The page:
Previous Entry Share Next Entry
Farthest Star (Cuckoo, book 1) by Frederik Pohl & Jack Williamson

Farthest Star (Cuckoo, book 1) by Frederik Pohl & Jack Williamson

Also posted at Dreamwidth, where there are comment count unavailable comment(s); comment here or there.

  • 1
Two thoughts: One of his many valuable functions is 'James Reads 'Em So You Don't Have T0!!!'

The other is 'Ah, tachyons'. Those were the days, my friend. After Feinberg's article in Scientific American you couldn't get away from them. So much so that Anderson's use of tachyons in The Enemy Stars was in fact a retcon; the version I first read made handwavy noises about the speed of gravity.

I went out of my way to get an older, pre-revision verson.

I rather liked the rich variety of aliens in these stories. That nobody took a look at a "planetary" object with the mass of a sun but near-vacuum density and said, "hey, Dyson sphere [1] always struck me as a terrible plot hole. The 1940s air is probably Williamson: he never quite made it out of the pulp era, IMHO, and you can see its traces even in his very last works. Agreed that a lot of the Tachyonic stuff makes no sense, especially since there are aliens which telepresence to the location with robotic bodies.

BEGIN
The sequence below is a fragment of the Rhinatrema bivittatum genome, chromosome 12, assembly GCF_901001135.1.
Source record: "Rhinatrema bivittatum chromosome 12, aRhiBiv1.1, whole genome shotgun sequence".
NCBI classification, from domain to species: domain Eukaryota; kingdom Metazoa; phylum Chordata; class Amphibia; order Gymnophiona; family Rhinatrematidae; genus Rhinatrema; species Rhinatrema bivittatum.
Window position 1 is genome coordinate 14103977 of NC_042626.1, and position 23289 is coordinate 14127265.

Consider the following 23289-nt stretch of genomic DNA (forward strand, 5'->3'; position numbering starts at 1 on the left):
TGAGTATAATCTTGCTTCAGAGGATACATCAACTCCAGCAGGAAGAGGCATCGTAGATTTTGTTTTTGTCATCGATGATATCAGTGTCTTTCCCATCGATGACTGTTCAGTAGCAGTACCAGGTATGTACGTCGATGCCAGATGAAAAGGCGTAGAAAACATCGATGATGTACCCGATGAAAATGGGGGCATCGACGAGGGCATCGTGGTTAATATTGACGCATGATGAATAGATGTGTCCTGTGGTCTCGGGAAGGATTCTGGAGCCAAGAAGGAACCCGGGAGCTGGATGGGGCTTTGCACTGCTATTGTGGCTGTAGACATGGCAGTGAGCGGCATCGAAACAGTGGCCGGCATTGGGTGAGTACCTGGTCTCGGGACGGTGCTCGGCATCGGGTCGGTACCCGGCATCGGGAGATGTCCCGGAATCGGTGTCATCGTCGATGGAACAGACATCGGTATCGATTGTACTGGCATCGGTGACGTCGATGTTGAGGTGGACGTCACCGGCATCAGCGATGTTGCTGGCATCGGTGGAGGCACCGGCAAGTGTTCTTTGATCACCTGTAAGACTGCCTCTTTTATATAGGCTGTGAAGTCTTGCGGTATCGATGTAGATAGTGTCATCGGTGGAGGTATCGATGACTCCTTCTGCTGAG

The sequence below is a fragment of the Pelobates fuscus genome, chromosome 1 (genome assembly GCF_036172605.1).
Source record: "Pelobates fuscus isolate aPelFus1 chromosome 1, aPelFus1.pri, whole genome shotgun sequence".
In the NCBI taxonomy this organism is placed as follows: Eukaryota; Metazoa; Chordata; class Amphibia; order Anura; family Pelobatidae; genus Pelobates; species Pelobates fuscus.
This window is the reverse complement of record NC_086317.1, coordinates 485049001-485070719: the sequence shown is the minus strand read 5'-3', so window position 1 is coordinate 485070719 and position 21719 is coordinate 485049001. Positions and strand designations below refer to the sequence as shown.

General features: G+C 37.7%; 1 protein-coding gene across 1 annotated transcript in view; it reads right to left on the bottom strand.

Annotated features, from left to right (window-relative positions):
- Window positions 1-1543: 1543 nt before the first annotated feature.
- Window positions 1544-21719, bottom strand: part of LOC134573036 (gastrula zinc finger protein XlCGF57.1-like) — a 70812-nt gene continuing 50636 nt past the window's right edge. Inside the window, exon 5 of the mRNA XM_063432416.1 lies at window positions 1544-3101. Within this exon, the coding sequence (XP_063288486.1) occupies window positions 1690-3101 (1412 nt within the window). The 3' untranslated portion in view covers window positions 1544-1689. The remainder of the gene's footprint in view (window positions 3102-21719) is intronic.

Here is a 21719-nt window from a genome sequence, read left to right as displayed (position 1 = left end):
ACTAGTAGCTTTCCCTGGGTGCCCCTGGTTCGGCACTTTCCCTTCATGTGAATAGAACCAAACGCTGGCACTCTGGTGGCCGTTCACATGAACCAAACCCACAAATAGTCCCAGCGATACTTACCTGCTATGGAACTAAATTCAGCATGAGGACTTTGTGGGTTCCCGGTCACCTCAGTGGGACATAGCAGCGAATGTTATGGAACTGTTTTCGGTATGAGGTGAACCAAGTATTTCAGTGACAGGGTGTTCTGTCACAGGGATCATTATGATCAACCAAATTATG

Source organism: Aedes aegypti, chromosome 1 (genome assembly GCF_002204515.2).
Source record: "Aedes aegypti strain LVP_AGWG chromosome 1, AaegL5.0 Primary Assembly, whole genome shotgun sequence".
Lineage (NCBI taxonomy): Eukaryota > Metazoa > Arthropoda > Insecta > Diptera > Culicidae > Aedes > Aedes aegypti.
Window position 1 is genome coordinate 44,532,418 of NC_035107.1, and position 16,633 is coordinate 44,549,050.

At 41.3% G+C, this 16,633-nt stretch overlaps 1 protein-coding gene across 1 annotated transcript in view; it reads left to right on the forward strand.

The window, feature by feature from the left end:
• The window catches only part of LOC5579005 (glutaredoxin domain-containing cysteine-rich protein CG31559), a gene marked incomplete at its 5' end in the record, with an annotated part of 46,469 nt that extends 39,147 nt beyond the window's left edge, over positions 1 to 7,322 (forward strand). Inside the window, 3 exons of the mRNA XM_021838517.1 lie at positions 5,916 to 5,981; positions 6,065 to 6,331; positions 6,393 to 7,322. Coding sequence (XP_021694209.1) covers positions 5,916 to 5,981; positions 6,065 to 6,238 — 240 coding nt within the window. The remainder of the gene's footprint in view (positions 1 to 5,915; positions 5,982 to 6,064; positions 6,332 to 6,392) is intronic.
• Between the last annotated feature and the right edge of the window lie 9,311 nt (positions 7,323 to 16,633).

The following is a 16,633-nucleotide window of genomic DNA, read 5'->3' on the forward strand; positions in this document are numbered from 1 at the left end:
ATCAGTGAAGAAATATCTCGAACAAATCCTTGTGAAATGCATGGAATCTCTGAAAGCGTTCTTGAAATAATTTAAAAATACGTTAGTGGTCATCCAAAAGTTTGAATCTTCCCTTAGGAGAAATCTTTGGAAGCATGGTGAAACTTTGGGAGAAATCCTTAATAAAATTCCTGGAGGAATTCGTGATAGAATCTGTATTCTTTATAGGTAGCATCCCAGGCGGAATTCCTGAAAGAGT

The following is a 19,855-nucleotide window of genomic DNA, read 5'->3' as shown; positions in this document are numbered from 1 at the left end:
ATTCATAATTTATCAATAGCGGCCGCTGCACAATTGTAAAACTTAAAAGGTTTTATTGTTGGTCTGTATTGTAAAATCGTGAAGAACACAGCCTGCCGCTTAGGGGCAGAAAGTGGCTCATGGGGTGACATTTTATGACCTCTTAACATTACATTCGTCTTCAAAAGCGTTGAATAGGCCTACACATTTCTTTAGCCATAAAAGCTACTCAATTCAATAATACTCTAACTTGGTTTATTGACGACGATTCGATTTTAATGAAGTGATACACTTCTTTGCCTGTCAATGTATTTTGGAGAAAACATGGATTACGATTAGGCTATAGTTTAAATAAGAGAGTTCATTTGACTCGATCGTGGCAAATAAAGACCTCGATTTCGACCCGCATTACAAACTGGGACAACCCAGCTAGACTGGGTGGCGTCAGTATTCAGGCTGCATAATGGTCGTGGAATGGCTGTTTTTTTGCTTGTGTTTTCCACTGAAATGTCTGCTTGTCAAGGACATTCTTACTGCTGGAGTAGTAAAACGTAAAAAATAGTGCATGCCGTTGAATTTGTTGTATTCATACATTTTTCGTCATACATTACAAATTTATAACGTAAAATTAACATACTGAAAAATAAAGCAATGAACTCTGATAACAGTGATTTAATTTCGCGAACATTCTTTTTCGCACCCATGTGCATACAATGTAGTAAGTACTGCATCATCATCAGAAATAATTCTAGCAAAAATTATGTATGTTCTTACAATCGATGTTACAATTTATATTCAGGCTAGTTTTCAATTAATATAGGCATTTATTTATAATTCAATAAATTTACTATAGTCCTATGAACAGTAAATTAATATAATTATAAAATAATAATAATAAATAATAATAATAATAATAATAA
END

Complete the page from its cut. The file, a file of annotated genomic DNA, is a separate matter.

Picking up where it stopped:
[1] Or whatever they call it in Scorpian (and don't tell me only humans came up with the idea. It's obvious college science bull session thinking whatever your species).

Even knowing the story, that is a terrible cover. Who is responsible for that mess?

The artist was Philip Perlman. That's the only cover he's credited with at isfdb.

I'm wondering whether that cover was made with the aid of video feedback.

Ah yeah, video feedback would be a natural way to get the scaling sequence... I kind of like the image as an image, but it doesn't do a lot as a cover for the book.

  • 1

Log in

No account? Create an account